Now that consumer privacy has been thrust to the forefront with the revelations that Facebook user data was misused, and with the enforcement of the General Data Protection Regulation starting May 25, publishers are finding their voice in pushing back. “GDPR provides us a backstop to say we can’t let you pixel people because they haven’t given consent to all the ways you’re using data,” the unnamed publisher said. That’s more effective with global campaigns, since the GDPR requires companies to get consent to collect data on European consumers, but U.S. agencies are less GDPR-aware, the publisher said. “U.S. agencies don’t realize the extent of the issue and the penalties,” this person said.
Some agencies look askance at this whole practice and question its efficacy in the first place. Buors said Reshift doesn’t often ask publishers for their first-party data, saying brands’ data is of higher quality. Eric Smith, executive director of innovation at Mediassociates, said his agency uses a publisher’s audience data to optimize a campaign, not to retarget, and the agency values the publisher relationship and believes a campaign loses value when it targets people off the publisher’s site anyway.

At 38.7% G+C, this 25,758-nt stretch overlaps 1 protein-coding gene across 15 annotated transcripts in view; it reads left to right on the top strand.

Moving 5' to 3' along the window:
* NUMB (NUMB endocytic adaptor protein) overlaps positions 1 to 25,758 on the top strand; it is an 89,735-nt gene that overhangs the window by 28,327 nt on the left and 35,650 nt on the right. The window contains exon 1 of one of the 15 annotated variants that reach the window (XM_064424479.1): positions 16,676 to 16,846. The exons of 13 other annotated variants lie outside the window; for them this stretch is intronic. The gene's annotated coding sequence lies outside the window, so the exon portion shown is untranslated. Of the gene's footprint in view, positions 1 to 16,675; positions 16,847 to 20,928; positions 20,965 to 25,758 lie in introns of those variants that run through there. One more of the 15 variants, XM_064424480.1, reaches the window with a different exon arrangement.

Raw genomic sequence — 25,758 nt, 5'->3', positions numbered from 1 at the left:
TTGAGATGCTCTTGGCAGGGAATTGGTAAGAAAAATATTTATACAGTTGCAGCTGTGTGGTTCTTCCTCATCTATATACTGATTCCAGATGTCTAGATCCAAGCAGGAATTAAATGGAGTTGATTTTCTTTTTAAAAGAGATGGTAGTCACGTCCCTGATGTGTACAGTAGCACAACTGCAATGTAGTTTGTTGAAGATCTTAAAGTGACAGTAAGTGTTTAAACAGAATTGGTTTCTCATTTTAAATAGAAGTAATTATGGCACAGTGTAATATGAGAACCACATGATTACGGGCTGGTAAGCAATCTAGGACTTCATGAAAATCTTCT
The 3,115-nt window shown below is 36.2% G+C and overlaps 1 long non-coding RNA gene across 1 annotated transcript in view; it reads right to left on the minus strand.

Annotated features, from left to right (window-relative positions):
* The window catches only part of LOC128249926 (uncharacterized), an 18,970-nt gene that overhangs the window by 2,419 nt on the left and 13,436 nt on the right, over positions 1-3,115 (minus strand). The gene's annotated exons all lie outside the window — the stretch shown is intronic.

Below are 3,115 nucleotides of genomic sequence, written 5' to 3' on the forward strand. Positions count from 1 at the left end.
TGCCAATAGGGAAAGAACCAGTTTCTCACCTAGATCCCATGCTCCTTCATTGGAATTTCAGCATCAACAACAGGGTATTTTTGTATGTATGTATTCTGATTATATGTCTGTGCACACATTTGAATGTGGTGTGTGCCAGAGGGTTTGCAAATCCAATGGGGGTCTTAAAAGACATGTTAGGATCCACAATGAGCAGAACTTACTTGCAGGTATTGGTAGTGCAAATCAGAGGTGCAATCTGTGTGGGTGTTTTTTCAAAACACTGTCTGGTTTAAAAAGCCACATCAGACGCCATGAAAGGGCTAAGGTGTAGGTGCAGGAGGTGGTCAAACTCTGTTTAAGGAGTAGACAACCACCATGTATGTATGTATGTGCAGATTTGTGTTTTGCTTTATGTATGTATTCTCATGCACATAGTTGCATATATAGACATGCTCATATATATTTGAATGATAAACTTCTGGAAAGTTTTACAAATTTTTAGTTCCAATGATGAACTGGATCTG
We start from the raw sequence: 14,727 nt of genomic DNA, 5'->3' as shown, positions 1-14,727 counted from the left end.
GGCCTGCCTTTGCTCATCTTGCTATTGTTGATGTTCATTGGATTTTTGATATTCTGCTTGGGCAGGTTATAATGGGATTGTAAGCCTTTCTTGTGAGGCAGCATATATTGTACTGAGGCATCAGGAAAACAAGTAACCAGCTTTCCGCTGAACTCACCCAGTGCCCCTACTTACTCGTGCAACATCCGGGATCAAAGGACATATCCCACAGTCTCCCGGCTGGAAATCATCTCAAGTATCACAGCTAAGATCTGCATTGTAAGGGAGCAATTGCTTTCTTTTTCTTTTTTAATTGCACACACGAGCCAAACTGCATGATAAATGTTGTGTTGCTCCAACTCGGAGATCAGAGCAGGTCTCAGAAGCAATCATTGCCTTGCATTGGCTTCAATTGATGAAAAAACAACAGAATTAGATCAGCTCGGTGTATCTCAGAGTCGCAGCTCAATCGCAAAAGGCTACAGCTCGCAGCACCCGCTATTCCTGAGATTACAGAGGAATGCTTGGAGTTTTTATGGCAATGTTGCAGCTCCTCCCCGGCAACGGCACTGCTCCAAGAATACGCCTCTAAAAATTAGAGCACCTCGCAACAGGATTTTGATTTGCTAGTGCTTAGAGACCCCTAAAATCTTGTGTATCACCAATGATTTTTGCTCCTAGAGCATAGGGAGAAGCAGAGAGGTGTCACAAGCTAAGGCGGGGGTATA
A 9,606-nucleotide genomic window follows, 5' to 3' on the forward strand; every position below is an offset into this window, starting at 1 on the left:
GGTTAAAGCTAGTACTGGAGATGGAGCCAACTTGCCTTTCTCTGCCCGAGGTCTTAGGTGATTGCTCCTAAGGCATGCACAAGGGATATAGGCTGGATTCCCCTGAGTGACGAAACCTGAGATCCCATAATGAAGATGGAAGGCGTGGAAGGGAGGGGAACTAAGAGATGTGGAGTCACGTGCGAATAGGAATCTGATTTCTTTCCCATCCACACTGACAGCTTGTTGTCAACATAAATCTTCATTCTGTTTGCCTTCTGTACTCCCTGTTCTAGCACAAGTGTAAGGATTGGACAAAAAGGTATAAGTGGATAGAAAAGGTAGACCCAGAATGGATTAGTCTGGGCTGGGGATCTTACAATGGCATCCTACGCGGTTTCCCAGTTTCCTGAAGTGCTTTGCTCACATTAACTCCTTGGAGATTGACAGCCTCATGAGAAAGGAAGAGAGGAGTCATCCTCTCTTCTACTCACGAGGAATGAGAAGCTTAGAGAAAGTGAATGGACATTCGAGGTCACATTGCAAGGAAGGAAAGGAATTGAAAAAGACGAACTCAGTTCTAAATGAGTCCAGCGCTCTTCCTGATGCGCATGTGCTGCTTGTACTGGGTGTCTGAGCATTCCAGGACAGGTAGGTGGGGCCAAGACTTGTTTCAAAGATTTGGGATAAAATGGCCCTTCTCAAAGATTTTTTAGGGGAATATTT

“There’s not a need to steal or clone or misuse publishers’ data,” Smith said.